Aha! Endurance is endurance. Think I'll check around the marathon training resources. Not a big fan of running, but I think marathon training has to be a bigger topic than long distance biking.
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  10. #10
    Portland Fred banerjek's Avatar
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    Quote Originally Posted by Richard Cranium
    Descriptive terms like "endurance exercise physiology" or "sub maximal exercise nutrition", "steady state exercise and hydration" would all produce more detailed, yet not necessarily century related articles.
    Good luck trying to figure out what to eat and what practical things you should do after reading the articles.

    One low tech method for getting better is to just go on some organized long rides. When you see people who impress you, ask them what they do. Plenty of BF members listen to Machka, most likely because her observation comes from road experience rather than analysis of lab results.

  11. #11
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    probably556, have you a heart-rate monitor yet? I could also ask if you have a PowerTap yet... but if you are like most of us, you probably can't afford one, so we have to settle for "old fashoned" training ideas.

    Either of those pieces of equipment is a good start in getting some baseline data on your current fitness levels, and to enable you to draft a training plan from the resources currently available and increase your speed and stamina.

    And the reason why the resources rephrase few ideas is because that is what is going around at the moment... and works. Ultracycling, as DanielS points to, is probably the best resource because the information has been assembled by VERY experienced riders and coaches in *long-distance* riding. They have put the theory to test and have concluded what enables people to finish long rides at speeds that reflect their strength, stamina and commitment.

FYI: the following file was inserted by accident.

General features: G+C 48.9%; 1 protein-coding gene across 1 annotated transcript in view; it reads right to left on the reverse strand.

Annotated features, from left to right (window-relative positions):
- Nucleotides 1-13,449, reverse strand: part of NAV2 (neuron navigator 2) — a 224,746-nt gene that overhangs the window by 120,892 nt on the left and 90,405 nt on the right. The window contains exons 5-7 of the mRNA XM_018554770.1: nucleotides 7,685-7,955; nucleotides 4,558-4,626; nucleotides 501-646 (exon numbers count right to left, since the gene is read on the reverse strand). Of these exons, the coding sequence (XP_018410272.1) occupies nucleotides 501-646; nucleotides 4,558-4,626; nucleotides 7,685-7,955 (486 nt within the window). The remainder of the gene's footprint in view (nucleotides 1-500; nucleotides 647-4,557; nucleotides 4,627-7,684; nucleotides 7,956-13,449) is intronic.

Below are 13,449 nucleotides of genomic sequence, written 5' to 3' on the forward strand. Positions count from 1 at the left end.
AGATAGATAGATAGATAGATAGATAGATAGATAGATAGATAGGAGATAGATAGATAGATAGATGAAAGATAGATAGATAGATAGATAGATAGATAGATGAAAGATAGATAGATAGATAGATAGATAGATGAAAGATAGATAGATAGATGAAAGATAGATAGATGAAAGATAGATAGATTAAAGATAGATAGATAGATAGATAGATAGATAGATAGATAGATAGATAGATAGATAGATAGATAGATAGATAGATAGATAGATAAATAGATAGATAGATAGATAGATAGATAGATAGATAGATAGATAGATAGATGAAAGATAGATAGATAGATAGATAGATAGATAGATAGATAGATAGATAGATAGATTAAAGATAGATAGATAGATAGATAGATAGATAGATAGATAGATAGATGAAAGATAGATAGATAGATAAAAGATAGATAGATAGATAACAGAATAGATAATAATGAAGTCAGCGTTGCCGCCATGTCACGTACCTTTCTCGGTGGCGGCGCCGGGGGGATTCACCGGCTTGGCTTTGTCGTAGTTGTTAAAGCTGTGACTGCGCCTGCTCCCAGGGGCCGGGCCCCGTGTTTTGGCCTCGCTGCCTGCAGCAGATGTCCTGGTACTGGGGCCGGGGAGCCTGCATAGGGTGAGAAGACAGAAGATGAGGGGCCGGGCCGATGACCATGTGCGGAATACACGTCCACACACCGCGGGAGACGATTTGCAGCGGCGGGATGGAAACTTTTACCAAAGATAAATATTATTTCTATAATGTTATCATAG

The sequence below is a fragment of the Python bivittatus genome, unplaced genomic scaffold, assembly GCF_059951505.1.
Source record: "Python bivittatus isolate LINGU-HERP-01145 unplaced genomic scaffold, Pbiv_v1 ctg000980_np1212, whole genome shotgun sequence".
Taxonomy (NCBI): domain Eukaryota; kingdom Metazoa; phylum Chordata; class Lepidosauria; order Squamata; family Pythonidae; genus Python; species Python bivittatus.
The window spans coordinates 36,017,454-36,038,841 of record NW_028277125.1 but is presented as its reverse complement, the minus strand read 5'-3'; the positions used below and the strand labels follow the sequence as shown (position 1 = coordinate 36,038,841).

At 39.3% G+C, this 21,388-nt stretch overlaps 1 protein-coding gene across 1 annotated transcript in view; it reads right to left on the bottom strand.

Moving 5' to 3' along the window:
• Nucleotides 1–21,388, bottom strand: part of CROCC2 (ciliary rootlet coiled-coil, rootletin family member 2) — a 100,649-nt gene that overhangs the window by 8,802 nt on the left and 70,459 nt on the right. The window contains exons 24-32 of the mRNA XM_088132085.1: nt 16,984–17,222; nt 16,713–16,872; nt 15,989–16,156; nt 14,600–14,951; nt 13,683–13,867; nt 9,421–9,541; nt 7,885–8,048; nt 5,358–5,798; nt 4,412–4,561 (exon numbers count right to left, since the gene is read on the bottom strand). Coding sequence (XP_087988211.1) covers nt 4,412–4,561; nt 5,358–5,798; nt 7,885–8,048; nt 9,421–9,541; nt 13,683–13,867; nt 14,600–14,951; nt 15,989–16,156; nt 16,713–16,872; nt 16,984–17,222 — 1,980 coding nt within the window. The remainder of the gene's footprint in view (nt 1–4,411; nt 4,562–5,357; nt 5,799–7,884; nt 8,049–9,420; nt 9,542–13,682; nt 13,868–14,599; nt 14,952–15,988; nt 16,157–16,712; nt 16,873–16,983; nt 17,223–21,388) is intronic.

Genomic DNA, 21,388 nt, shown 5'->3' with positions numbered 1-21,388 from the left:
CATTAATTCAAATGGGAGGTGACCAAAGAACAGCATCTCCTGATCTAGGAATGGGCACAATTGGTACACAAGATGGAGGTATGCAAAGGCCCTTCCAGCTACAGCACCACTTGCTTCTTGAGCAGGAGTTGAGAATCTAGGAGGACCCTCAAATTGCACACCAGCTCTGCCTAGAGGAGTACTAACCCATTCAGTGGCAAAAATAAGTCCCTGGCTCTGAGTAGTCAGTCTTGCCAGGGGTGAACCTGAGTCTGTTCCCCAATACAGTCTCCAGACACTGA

Dream. Dare. Do.

  12. #12
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    Quote Originally Posted by probable556
    I have mastered the typical 10 or 12 week program you see on a lot of websites. I have no problem making time to get in the miles. Also I am pretty good about differentiating the rides into interval, pace, recovery, etc.

    I guess I am looking for a more total program including more nutrition and off the bike training (weights, etc.). I don't know if there is good online (and free ) resource or if I should go with a book.
    I'd start with a book or two. I don't think you will find an online resource that has the depth that you will find in the books, though different authors have different philosophies.
    Eric

    2005 Trek 5.2 Madone, Red with Yellow Flames (Beauty)
    199x Lemond Tourmalet, Yellow with fenders (Beast)

    Read my cycling blog at http://riderx.info/blogs/riderx
    Like climbing? Goto http://www.bicycleclimbs.com

  13. #13
    Senior Member Richard Cranium's Avatar
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    training articles and most of those just rephrase the same few ideas.
    Maybe because those "ideas" are the most important, and more importantly, those "ideas" [principles] usually apply to everyone, all the time.

    What I like to do is criticize forum members who post BS as principle-based fact.Quite a few blow-hards run on and on in these forums spouting anecdotal information as empirical or experientially based evidence of the "right" or "wrong" way to approach Century or long-distance riding. [and other training concepts]

    On the other hand, there are plenty "book-learned" types who offer up accurate and detailed explanations of the hows and whys of exercise and training based in physiology and chemistry - only to fall miserably flat in their understanding of the differences between laboratory proofs and real-world application of these processes during exercise.

    But what can I say? Burp?